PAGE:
November 26, 2011, 1:51pm

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On January 5th, 2011, the composer Roland Kayn departed from this world.  In tribute to this departed god of sound, I offer the track “Matrix” from Kayn’s 1974 LP Simultan in its entire 21-minute duration.

For more information on Kayn, see my previous posts and his official website.

Played 229 time(s).

January 06, 2011, 8:05pm

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Roland Kayn: “Isotrope,” Part II

From the album Infra (1978-79)

Roland Kayn is surely one of the most fascinating and obscure composers in the history of electronic music.  Kayn was a journeyman in the avant-garde European music scene in the 1950s and 60s: he made appearances at several of the newly-founded electronic music studios, undertook advanced composition studies with Boris Blacher in Berlin, and had works premiered at the famous summer courses in Darmstadt.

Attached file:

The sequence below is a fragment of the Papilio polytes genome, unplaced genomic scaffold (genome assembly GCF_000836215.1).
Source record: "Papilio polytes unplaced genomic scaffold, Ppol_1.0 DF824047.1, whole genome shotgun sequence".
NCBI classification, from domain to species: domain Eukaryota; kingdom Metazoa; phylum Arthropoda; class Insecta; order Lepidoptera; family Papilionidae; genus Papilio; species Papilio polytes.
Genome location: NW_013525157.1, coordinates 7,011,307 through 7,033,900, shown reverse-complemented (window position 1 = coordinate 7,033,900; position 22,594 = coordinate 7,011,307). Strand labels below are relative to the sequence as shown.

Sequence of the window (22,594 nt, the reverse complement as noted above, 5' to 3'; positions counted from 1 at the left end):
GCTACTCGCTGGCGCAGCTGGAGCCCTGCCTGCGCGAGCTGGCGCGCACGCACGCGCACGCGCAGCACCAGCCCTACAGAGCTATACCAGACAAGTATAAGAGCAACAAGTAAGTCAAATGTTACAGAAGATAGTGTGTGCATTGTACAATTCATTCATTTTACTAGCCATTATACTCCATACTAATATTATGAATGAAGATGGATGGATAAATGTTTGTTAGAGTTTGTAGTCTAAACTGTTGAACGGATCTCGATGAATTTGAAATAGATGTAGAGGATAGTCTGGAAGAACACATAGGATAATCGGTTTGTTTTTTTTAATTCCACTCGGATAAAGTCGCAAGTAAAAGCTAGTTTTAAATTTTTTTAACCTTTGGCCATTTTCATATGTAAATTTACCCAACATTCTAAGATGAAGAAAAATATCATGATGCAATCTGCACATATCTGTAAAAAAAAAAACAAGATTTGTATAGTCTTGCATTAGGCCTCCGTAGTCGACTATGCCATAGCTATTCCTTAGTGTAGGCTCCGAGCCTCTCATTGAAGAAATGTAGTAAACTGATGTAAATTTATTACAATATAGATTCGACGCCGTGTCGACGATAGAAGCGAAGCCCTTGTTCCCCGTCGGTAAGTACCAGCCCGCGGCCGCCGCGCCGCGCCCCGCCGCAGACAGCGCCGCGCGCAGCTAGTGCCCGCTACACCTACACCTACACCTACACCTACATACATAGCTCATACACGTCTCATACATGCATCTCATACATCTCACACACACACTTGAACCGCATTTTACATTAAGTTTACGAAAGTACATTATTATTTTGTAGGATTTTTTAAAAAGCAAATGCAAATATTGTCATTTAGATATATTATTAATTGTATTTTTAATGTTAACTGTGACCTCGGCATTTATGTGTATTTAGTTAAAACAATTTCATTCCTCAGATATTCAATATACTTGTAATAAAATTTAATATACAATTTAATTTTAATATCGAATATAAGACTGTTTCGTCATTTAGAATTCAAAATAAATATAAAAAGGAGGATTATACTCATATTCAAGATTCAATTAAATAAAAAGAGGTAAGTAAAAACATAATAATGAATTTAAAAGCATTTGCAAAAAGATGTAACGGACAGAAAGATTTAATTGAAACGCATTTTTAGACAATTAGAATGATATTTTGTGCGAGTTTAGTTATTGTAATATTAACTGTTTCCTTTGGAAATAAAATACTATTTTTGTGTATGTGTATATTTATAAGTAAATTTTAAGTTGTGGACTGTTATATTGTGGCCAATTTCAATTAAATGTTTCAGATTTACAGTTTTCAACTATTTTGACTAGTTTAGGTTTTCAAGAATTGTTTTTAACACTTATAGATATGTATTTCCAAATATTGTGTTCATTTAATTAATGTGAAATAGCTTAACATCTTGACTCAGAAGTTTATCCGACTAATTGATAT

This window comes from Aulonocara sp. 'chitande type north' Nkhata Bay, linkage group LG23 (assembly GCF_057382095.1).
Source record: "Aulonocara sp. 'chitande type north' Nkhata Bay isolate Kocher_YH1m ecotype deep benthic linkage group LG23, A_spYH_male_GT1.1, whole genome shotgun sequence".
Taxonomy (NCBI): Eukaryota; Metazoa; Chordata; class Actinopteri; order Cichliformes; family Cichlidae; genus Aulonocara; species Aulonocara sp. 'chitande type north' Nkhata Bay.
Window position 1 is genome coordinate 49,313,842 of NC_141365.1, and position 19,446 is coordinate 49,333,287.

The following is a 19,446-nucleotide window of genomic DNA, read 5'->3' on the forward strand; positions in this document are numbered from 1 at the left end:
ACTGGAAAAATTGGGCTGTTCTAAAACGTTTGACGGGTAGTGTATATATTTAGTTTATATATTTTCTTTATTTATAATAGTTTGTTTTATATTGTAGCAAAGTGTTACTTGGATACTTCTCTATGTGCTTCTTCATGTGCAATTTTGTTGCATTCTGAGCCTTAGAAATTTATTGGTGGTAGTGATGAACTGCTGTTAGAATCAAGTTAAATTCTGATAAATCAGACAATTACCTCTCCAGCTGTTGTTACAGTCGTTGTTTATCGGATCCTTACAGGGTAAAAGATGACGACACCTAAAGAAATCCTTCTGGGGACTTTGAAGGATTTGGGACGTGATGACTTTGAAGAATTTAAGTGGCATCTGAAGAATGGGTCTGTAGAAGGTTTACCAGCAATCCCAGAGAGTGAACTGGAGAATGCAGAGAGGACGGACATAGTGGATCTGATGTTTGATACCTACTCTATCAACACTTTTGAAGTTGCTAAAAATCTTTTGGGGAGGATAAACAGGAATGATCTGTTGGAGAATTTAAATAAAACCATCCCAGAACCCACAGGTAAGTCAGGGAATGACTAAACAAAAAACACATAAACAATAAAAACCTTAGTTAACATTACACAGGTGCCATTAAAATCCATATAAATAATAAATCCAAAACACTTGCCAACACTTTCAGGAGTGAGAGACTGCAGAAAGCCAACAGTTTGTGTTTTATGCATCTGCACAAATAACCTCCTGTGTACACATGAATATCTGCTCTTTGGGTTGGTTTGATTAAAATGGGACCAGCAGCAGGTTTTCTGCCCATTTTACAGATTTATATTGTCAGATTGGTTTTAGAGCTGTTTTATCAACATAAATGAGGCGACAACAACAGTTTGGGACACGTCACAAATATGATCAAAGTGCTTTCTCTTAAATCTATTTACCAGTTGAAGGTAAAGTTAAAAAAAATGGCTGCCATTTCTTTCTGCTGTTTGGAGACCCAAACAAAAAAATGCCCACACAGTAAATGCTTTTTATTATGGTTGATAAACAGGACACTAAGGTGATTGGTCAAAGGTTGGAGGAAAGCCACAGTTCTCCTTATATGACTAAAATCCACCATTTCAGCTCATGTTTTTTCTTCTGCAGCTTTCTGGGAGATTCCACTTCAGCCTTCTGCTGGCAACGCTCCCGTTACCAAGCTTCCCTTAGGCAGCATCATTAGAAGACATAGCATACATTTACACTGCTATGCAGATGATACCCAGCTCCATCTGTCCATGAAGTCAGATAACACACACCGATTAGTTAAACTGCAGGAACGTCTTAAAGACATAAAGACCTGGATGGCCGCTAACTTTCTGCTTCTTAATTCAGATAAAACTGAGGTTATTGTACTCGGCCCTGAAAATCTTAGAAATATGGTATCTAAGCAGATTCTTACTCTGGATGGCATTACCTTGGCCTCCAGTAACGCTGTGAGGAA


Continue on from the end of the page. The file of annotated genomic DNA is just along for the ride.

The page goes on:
In 1964 Kayn joined the Gruppo d’Improvvisatione Nuova Consonanza, a collective of composer-performers founded by Franco Evangelisti in Rome.  He was a member of the group until 1968, when he left in order to pursue his vision of “cybernetic music,” which had haunted him since his first contact with electronic sound production at the Studio for Electronic Music in Cologne in 1953.  In 1970, Kayn was invited to work at the Instituut voor Sonologie (Institute of Sonology) at Utrecht University in the Netherlands.  The composer Gottfried Michael Koenig, director of the studio since 1964, had recently overseen the installation of a state-of-the-art analogue system of independent modular units, such as oscillators, filters, envelope generators, and logic circuits. At the center of this configuration was a “variable function generator,” essentially a primitive sequencer that could be programmed to store a series of voltages which were then used to control the various components of the studio.  With this system, Kayn was able for the first time to realize his ideas of cybernetic music, which involved elaborate configurations of connections and feedback loops that create complex and unpredictable sonic interactions.  Kayn “composes” the initial setup of the studio components, but once the sound is set in motion, it is allowed to take its own course.  In this way, Kayn believes, “the electronic system develops a sort of capacity to think for itself, a capacity which in a sense can be described as artificial intelligence…. Existential Being, as it were, takes the place of a logically functioning consciousness.”